In the nearly four months since 30-year-old Howard Beach jogger Karina Vetrano was strangled in Spring Creek Park, teams of NYPD detectives have worked the case with no suspects. The best lead so far has been DNA left on Vetrano’s body that hasn’t matched any profiles in state or national databases of convicted criminals, police said.

But some law enforcement and forensic science experts said an innovative and controversial DNA analysis technique that isn’t used in New York has the potential to bring investigators closer to finding Vetrano’s killer.

The methodology, known as “familial searching,” uses probability rankings and analysis of the Y chromosome to identify people already in the state DNA database who are relatives of the unknown suspect.

Once relatives are identified, police can use traditional investigative techniques — even rummaging through garbage cans — to develop reasonable suspicion and then retrieve a DNA sample from a person of interest.

Philip Vetrano, Karina’s father, said he was astonished to learn it is not used in New York and promised to raise the issue with police and government officials.

“I am going to stop at nothing to have this done,” said Vetrano, who now wants investigators to give it a try.

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While the NYPD collects DNA evidence in homicide cases, police don’t actually test the material. They give it to the city Office of Chief Medical Examiner, which develops a DNA profile. The profile is then sent to the New York State Police, which takes the profile and uses special software to try to find a match with DNA profiles already on file in state and national databases.

The more specialized familial DNA searching, known to professionals by the abbreviation FS, is done in nine states, including California, Texas, Virginia and Michigan, as well as in the United Kingdom and the Netherlands. While most cases analyzed with FS don’t produce suspects, in some celebrated cases — such as the “Grim Sleeper” serial killer Lonnie David Franklin Jr. in California — defendants have been identified, charged and convicted.

A poster offering a $10,000 reward for information leading to the arrest of the person involved in the killing of Karina Vetrano, hangs from a utility poles in Howard Beach on Aug 22, 2016. Photo Credit: Uli Seit

NYPD Chief of Detectives Robert Boyce, through a spokesman, did not want to go into exact details but said the department is trying everything it can to develop a solid DNA lead in the Vetrano case.

“This is the most comprehensive DNA investigation we have done,” Boyce said through spokesman Stephen Davis. “We have done everything we reasonably can do in terms of trying to get expanded DNA out of here.”

But city and state officials have acknowledged that true familial searching is not done in New York State. Instead, the officials said, New York uses a hit-or-miss “partial match” analysis that experts said fails to find matches for siblings in 99.99 percent of the cases.

Such long odds allow only for rare “serendipitous matching,” said retired California prosecutor Rockne Harmon, a vocal advocate nationally of familial searching.

One such chance finding happened in Suffolk County in the case of John Bittrolff, a Manorville man who was arrested in 2014 on murder charges after a partial DNA match led investigators to identify his relatives. Bittrolff, who has denied wrongdoing, awaits trial in the slayings more than 20 years ago of Colleen McNamee, 20, of Holbrook, and Rita Tangredi, 31.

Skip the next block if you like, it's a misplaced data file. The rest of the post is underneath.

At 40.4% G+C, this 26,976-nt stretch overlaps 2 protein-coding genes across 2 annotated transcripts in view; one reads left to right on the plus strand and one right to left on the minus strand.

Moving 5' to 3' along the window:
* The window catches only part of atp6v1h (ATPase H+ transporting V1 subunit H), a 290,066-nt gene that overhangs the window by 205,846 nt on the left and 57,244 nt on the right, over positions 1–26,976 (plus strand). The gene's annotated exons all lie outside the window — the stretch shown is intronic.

The Suffolk case stemmed from what Harmon called “miraculous luck.” Since June 2011, New York officials have come across 91 partial matches in the state DNA databases. Three cases identified family members of a potential suspect, and there have been two arrests, including the Bittrolff case, state officials said.

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“Partial matching is not even a substitute [for familial searching], it is an ineffective approach to find relatives,” said Prof. Bruce Budowle, director of the Center of Human Identification at the University of North Texas Health Science Center in Fort Worth.

By contrast, familial searching, using special software to compare and rank DNA profiles, would give investigators a more focused, efficient approach, Harmon and Budowle said. The software gives investigators a ranking of likely matching relatives. Then, an analysis of the male Y chromosome may bring investigators closer to actually confirming a relationship.

Officials said the main reason New York doesn’t use familial DNA searching is ambiguity in state laws and regulations governing DNA testing. An official at the city medical examiner’s office said he believed state law doesn’t allow it. A spokeswoman for the state Division of Criminal Justice Services said no law absolutely bars such a process.

However, a state official intimately familiar with the DNA testing said a labyrinth of regulations makes it unclear if familial searching is allowed.

“This is a phenomenal tool,” the state official acknowledged.

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In 2009, when partial matching was authorized in the state, the New York Civil Liberties Union said in a statement the science of partial matching and the potential for human error made it problematic.

“A policy that implicates New Yorkers in a criminal investigation solely because they are related to someone with DNA in the state’s databank is a miscarriage of justice,” NYCLU executive director Donna Lieberman said.

But Harmon and others said that true familial searching doesn’t lead to anyone being charged falsely.

Experts caution that familial searching doesn’t lead to success in every case. A recent report from the National Institute of Justice noted that the success rate in familial searches in California was 39 percent and 26 percent for Colorado.